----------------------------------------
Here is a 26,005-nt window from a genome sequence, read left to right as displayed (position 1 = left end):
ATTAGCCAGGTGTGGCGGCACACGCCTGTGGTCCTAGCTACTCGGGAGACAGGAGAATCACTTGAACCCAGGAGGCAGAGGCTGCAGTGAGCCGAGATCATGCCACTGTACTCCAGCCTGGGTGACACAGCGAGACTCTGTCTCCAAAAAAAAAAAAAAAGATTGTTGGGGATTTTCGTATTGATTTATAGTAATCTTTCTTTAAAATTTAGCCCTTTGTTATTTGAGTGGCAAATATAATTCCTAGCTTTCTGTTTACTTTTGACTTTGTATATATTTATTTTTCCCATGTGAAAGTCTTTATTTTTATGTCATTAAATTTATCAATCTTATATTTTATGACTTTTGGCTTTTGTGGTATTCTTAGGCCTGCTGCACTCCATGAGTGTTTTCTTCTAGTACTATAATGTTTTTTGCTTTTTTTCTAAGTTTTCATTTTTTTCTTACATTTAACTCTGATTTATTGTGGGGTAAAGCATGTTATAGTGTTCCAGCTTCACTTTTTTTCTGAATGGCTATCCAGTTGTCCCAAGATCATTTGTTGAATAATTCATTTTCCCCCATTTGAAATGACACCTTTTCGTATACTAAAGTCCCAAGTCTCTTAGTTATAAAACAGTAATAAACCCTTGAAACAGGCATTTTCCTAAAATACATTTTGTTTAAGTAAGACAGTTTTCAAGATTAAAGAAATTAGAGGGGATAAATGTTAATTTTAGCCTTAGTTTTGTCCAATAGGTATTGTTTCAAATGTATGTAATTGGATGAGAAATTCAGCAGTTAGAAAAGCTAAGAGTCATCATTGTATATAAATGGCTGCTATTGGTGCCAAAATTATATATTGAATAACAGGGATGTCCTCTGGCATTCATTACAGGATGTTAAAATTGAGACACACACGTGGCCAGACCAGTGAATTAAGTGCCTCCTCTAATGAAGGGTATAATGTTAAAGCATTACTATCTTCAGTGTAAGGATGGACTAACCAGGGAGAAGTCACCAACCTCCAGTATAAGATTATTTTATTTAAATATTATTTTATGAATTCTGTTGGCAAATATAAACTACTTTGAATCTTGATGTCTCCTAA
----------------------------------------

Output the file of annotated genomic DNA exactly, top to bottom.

Here is a 26,005-nt window from a genome sequence, read left to right as displayed (position 1 = left end):
ATTAGCCAGGTGTGGCGGCACACGCCTGTGGTCCTAGCTACTCGGGAGACAGGAGAATCACTTGAACCCAGGAGGCAGAGGCTGCAGTGAGCCGAGATCATGCCACTGTACTCCAGCCTGGGTGACACAGCGAGACTCTGTCTCCAAAAAAAAAAAAAAAGATTGTTGGGGATTTTCGTATTGATTTATAGTAATCTTTCTTTAAAATTTAGCCCTTTGTTATTTGAGTGGCAAATATAATTCCTAGCTTTCTGTTTACTTTTGACTTTGTATATATTTATTTTTCCCATGTGAAAGTCTTTATTTTTATGTCATTAAATTTATCAATCTTATATTTTATGACTTTTGGCTTTTGTGGTATTCTTAGGCCTGCTGCACTCCATGAGTGTTTTCTTCTAGTACTATAATGTTTTTTGCTTTTTTTCTAAGTTTTCATTTTTTTCTTACATTTAACTCTGATTTATTGTGGGGTAAAGCATGTTATAGTGTTCCAGCTTCACTTTTTTTCTGAATGGCTATCCAGTTGTCCCAAGATCATTTGTTGAATAATTCATTTTCCCCCATTTGAAATGACACCTTTTCGTATACTAAAGTCCCAAGTCTCTTAGTTATAAAACAGTAATAAACCCTTGAAACAGGCATTTTCCTAAAATACATTTTGTTTAAGTAAGACAGTTTTCAAGATTAAAGAAATTAGAGGGGATAAATGTTAATTTTAGCCTTAGTTTTGTCCAATAGGTATTGTTTCAAATGTATGTAATTGGATGAGAAATTCAGCAGTTAGAAAAGCTAAGAGTCATCATTGTATATAAATGGCTGCTATTGGTGCCAAAATTATATATTGAATAACAGGGATGTCCTCTGGCATTCATTACAGGATGTTAAAATTGAGACACACACGTGGCCAGACCAGTGAATTAAGTGCCTCCTCTAATGAAGGGTATAATGTTAAAGCATTACTATCTTCAGTGTAAGGATGGACTAACCAGGGAGAAGTCACCAACCTCCAGTATAAGATTATTTTATTTAAATATTATTTTATGAATTCTGTTGGCAAATATAAACTACTTTGAATCTTGATGTCTCCTAA